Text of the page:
(REUTERS/Nacho Doce)

A police officer gestures towards a Brazilian artist, known as Iaco, after he had written "doria" in reference to Sao Paulo's mayor Joao Doria, on a wall on Avenida 23 de Maio in Sao Paulo, Brazil, March 22, 2017. 

(REUTERS/Nacho Doce)

A Brazilian artist, known as Iaco, sits inside the police car after he was detained for painting on a wall on Avenida 23 de Maio in Sao Paulo, Brazil, March 22, 2017. 

(REUTERS/Nacho Doce)

A "pichador", a graffiti artist who tags buildings and landmarks with angular, runic fonts, paints his personal signature, called "pichacao", on a wall in Sao Paulo, Brazil, April 21, 2017. 

(REUTERS/Nacho Doce)

A "pichador", a graffiti artist who tags buildings, who lost his legs after suffering an accident while hopping trains, paints his personal signature, called "pichacao", on a wall of a house, in Sao Paulo, Brazil, April 19, 2017. 

(REUTERS/Nacho Doce)

A "pichador", a graffiti artist who tags buildings and landmarks with angular, runic fonts, poses for a photograph in front of a mural of a Brazilian artist "Humanos", on a street in Sao Paulo, Brazil, April 11, 2017. The two faces on the mural are in reference to a "pichador" (L) and a graffiti artist. 

(REUTERS/Nacho Doce)

A police officer stands next to a wall tagged with graffiti that reads "doria" in reference to Sao Paulo's Mayor Joao Doria, after Brazilian artist, known as Iaco, tagged the wall on Avenida 23 de Maio in Sao Paulo, Brazil, March 23, 2017.

(REUTERS/Nacho Doce)

A "pichador", a graffiti artist who tags buildings and landmarks with angular, runic fonts, paints his personal signature, called "pichacao", that reads: "Who is Doria?" in reference to Sao Paulo's Mayor Joao Doria on the facade of an Electoral Register building in Sao Paulo, Brazil, February 10, 2017. The phrase "Pixo Logo Existo" written on another part of the wall means "I tag therefore I am".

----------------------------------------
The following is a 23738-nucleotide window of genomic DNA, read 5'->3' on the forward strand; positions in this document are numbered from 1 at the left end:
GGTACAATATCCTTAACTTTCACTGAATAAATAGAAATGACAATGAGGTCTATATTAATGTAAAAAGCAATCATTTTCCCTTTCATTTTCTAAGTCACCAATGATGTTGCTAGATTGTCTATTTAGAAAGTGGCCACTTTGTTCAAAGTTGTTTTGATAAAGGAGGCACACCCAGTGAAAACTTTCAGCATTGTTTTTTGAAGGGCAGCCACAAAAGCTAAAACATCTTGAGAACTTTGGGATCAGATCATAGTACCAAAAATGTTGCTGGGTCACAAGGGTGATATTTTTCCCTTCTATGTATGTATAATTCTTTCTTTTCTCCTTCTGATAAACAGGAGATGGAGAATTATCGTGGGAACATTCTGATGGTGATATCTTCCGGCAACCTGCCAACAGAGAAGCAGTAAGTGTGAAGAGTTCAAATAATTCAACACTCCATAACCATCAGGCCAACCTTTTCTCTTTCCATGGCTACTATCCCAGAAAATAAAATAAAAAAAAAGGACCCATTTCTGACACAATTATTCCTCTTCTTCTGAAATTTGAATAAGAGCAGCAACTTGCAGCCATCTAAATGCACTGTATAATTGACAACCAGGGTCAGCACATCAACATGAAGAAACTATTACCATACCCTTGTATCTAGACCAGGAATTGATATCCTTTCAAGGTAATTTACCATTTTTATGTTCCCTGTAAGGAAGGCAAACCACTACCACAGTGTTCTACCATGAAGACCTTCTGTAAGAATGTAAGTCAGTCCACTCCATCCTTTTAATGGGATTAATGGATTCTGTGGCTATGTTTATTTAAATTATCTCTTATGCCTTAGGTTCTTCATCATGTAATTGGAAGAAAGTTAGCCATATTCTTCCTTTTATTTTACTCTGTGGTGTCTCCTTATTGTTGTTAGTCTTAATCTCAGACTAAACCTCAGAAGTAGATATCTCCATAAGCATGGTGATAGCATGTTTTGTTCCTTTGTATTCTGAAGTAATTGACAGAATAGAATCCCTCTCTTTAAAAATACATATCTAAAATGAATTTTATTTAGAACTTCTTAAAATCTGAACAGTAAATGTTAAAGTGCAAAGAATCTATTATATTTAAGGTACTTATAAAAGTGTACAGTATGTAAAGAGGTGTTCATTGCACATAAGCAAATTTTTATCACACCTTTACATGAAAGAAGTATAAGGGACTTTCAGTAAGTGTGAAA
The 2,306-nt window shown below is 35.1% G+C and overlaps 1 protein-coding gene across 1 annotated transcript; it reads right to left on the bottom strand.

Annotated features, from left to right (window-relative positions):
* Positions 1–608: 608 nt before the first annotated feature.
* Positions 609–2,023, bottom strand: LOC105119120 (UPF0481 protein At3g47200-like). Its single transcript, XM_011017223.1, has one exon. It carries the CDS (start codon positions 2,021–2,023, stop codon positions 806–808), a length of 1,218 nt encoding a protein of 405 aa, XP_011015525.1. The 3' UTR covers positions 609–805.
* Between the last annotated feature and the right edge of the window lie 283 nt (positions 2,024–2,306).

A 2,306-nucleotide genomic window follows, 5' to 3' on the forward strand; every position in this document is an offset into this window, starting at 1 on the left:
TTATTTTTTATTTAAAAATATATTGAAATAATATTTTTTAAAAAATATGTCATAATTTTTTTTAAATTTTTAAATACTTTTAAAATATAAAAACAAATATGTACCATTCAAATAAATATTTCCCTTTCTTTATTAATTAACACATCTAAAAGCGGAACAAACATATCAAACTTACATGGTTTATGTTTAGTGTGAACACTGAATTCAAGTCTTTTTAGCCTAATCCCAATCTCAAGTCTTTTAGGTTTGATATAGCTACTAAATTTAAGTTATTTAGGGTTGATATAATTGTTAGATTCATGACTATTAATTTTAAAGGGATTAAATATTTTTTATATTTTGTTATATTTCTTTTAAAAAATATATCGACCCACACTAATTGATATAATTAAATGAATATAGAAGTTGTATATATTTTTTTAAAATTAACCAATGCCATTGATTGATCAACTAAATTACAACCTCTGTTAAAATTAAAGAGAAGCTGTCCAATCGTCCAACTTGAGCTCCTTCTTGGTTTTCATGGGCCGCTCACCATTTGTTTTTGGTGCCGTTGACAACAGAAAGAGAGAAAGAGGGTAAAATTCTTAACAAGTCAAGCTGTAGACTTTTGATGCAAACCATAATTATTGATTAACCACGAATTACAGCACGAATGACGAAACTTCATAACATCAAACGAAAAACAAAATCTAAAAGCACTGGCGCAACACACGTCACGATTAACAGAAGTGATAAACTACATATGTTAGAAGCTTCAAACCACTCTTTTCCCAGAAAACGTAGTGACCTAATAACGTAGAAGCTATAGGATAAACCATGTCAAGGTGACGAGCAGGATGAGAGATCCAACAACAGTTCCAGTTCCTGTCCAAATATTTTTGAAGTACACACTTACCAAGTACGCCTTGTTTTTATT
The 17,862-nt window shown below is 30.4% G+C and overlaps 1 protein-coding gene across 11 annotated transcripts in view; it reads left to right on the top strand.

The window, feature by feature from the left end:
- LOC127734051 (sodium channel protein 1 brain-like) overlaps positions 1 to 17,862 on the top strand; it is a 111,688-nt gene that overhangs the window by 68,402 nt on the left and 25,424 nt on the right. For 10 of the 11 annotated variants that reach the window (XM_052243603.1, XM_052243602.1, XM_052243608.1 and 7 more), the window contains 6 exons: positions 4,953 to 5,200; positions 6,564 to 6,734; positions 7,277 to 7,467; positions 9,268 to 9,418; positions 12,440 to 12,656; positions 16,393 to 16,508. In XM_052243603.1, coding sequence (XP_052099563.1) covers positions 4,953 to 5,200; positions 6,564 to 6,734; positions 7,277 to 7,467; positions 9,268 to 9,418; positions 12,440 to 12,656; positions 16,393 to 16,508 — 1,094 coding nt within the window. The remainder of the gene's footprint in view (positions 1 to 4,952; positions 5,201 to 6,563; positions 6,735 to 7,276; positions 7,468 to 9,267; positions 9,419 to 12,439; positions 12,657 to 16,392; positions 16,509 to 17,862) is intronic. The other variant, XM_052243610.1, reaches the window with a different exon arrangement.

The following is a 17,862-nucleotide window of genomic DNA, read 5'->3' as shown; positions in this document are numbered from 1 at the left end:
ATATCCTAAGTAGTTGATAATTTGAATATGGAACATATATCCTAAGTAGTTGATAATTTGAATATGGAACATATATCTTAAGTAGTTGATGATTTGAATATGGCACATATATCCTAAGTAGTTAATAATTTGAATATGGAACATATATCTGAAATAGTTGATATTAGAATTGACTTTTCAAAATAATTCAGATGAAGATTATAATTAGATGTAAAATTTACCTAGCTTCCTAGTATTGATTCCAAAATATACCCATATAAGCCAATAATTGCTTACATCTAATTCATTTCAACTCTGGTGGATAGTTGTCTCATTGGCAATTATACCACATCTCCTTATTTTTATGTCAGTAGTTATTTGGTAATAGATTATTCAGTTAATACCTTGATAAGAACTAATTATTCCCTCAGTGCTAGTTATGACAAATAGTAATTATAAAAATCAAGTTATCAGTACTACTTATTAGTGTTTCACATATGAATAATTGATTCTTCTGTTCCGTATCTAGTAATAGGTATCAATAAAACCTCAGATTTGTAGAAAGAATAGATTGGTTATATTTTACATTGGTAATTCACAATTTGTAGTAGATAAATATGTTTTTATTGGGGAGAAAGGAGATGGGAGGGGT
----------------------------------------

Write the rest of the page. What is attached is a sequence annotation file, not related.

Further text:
(REUTERS/Nacho Doce)

"Pichadores", graffiti artists who tag buildings and landmarks with angular, runic fonts, paint their personal signatures, called "pichacao", on a paper during the "Dia do Point" (Meeting Point Day) in Sao Paulo, Brazil, April 20, 2017. R

(REUTERS/Nacho Doce)

A homeless man (L) sleeps as "pichadores", graffiti artists who tag buildings and landmarks with angular, runic fonts, walk along the facade of a building before painting their personal signatures, called "pichacao", in Sao Paulo, Brazil, March 26, 2017. 

(REUTERS/Nacho Doce)

A "pichador", a graffiti artist who tags buildings and landmarks with angular, runic fonts, paints his personal signature, called "pichacao", on a wall on the roof of an apartment building, in Sao Paulo, Brazil, March 17, 2017. 

(REUTERS/Nacho Doce)

A "pichador", a graffiti artist who tags building, who lost his legs after suffering an accident while hopping trains, poses for a photograph on a street after tagging a wall with his personal signature, called "pichacao", in Sao Paulo, Brazil, April 19, 2017. 

(REUTERS/Nacho Doce)

A man looks out of a door of his shop tagged by "pichadores", graffiti artists who tag buildings and landmarks with angular, runic fonts, with their personal signatures, called "pichacao", on a street in Sao Paulo, Brazil, April 20, 2017. 

(REUTERS/Nacho Doce)